Casualty and Theft Losses
The new tax law suspends casualty and theft loss deductions for tax years 2018 through 2025, except for losses attributable to any to federally declared disaster.
For tax years ending before 2018, you could deduct as an itemized deduction any personal casualty or theft loss to the extent you weren’t compensated by insurance or otherwise if the loss exceeded $100 per casualty and the net total loss exceeded 10 percent of your adjusted gross income (AGI).
For disaster losses in a federally declared disaster area, you could elect to deduct the casualty loss in the tax year immediately preceding the tax year in which the disaster occurred. If you suffered a casualty loss because of Hurricane Harvey, Irma, or Maria, you should read the IRS resources listed below for special rules and relief.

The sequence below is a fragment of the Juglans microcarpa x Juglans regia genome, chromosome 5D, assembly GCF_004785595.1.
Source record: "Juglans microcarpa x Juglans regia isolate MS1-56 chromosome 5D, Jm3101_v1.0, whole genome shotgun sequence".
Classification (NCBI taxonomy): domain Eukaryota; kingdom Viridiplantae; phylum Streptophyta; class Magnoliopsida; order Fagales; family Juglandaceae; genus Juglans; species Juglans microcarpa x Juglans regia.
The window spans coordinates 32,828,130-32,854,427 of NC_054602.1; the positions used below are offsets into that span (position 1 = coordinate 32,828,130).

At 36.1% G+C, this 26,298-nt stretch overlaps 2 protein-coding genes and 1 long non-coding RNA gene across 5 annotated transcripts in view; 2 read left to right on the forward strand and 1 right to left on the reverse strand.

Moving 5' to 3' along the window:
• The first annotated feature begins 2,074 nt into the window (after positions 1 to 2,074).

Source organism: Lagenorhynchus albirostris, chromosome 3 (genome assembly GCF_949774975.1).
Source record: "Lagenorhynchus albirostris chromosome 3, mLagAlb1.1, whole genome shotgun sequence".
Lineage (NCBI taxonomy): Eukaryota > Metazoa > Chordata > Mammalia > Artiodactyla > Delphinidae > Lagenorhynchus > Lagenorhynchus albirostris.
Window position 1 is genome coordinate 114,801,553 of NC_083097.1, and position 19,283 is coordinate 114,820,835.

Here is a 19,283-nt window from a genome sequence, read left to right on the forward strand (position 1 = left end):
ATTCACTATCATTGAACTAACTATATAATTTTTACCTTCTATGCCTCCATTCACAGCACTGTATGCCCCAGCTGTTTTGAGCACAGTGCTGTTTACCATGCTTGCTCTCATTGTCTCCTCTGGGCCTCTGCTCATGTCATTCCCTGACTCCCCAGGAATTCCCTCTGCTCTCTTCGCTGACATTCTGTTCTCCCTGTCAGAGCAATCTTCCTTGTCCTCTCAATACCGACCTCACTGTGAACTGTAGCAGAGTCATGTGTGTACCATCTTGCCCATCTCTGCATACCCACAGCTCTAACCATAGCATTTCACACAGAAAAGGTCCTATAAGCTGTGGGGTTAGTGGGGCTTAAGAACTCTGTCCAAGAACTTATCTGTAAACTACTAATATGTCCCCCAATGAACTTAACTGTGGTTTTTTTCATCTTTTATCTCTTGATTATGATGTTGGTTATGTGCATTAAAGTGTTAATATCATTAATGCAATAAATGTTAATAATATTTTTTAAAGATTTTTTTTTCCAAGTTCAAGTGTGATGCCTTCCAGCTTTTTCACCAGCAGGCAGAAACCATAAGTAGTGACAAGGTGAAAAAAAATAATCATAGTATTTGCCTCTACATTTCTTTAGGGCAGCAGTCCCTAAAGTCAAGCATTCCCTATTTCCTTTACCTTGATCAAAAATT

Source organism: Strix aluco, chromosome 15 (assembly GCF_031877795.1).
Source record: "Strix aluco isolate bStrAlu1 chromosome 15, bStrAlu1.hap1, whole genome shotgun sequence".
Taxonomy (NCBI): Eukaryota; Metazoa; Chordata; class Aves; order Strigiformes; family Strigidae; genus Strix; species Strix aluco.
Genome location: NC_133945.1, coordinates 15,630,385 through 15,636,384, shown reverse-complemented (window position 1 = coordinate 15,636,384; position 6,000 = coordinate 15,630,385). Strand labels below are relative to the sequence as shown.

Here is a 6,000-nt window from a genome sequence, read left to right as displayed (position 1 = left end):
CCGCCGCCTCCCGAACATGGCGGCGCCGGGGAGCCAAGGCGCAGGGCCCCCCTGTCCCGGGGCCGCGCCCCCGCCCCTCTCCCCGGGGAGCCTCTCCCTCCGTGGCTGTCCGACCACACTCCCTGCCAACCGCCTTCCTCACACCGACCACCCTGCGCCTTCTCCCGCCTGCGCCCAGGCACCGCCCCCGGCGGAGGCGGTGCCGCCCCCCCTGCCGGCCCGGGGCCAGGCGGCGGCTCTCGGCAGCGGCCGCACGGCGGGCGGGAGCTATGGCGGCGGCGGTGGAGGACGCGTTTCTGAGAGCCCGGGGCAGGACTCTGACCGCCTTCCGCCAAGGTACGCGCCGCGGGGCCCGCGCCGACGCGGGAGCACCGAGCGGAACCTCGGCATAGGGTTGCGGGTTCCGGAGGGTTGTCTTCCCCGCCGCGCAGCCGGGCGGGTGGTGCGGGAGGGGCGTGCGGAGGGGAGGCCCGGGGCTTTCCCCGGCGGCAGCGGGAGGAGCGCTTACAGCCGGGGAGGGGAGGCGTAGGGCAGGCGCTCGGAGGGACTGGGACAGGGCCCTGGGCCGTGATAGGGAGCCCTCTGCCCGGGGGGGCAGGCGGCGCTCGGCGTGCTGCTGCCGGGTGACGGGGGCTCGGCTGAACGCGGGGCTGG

|The new tax law provides that, for tax years 2018 through 2025, you can’t deduct your personal casualty or theft losses (not compensated by insurance or otherwise) unless it is a casualty loss attributable to a federally declared disaster.|
The loss must still exceed $100 per casualty and the net total loss must exceed 10 percent of your AGI. In addition, you can still elect to deduct the casualty loss in the tax year immediately preceding the tax year in which the disaster occurred.
How will this affect me?
Elijah and Charlotte own a home in Maryland which had $10,000 in damage to their siding due to a hail storm in March 2018. Their insurance paid $5,000 of the loss. The President never declared the storm a federal disaster. Therefore, they can’t deduct any of the $5,000 loss that wasn’t compensated by their insurance company.
Same as above, except the hail damage was part of a storm which the President declared a federal disaster. Elijah and Charlotte may be able to deduct the $5,000 loss that wasn’t compensated by insurance as an itemized deduction in 2017 or 2018 provided the $5,000 loss exceeds 10 percent of their AGI.